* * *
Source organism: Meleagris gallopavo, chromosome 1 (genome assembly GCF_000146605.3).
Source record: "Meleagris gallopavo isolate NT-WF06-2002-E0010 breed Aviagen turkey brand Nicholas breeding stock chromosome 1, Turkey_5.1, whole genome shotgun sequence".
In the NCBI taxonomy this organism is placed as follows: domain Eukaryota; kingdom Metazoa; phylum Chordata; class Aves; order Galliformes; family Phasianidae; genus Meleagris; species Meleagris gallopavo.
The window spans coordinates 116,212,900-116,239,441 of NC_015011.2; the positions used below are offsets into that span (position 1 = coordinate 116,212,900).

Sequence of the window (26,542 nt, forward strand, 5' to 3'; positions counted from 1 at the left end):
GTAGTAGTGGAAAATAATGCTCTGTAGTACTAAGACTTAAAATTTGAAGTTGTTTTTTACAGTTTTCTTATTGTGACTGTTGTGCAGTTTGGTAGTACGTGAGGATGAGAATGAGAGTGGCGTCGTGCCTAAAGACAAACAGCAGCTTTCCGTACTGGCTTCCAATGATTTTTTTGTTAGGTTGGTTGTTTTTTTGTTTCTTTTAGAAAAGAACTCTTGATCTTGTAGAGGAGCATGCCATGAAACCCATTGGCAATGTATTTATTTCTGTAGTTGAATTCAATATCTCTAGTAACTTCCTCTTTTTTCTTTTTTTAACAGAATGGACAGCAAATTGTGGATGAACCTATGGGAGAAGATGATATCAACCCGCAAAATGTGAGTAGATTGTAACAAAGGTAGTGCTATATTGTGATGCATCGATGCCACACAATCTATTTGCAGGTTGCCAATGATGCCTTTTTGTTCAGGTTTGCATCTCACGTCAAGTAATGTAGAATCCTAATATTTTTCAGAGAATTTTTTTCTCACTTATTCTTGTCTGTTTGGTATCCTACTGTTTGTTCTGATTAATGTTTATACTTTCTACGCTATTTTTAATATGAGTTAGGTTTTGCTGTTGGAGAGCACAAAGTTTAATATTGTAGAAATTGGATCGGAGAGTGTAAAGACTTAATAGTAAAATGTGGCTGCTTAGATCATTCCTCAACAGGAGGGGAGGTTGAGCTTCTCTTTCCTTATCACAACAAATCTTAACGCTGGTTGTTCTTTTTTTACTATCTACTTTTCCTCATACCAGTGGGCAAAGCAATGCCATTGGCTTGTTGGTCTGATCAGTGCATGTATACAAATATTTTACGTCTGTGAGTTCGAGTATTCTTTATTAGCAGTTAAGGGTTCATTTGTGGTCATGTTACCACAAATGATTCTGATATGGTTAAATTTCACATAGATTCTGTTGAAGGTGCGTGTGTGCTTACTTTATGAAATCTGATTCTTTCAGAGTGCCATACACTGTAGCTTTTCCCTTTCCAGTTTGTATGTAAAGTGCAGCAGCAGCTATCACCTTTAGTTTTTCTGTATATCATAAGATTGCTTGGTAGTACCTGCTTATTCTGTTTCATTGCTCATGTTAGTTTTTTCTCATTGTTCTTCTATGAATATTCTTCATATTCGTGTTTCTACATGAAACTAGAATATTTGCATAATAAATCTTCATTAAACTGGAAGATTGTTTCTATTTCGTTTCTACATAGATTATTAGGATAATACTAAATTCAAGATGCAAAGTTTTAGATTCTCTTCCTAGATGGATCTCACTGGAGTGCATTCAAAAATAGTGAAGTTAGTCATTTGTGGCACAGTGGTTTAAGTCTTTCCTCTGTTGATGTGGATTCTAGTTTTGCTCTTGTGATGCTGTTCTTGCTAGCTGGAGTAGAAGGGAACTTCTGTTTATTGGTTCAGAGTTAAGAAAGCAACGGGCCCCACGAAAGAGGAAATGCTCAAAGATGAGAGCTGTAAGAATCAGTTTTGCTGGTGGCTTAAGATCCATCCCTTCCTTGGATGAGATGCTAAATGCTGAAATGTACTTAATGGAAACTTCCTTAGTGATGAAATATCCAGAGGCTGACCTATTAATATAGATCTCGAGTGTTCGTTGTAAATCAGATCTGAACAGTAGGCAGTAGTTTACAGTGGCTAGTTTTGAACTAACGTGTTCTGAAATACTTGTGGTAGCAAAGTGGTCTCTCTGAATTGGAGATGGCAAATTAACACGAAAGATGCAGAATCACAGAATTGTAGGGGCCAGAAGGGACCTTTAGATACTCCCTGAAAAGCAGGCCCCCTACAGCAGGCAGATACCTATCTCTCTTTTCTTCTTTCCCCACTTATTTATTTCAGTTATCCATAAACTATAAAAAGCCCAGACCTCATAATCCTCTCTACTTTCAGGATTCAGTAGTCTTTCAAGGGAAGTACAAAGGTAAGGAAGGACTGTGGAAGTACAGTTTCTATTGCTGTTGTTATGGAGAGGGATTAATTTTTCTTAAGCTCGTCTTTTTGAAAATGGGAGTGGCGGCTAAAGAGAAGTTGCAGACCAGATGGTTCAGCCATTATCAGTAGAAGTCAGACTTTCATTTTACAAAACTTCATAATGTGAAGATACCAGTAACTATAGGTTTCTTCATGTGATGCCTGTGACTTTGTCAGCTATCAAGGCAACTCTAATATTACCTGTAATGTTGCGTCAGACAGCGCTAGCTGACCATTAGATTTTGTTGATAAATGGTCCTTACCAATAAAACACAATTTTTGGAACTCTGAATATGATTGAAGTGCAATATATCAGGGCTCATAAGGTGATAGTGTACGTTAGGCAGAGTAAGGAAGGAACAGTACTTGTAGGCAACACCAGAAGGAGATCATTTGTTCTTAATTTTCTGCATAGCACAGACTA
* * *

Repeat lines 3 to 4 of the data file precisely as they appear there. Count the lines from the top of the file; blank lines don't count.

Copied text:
In the NCBI taxonomy this organism is placed as follows: domain Eukaryota; kingdom Metazoa; phylum Chordata; class Aves; order Galliformes; family Phasianidae; genus Meleagris; species Meleagris gallopavo.
The window spans coordinates 116,212,900-116,239,441 of NC_015011.2; the positions used below are offsets into that span (position 1 = coordinate 116,212,900).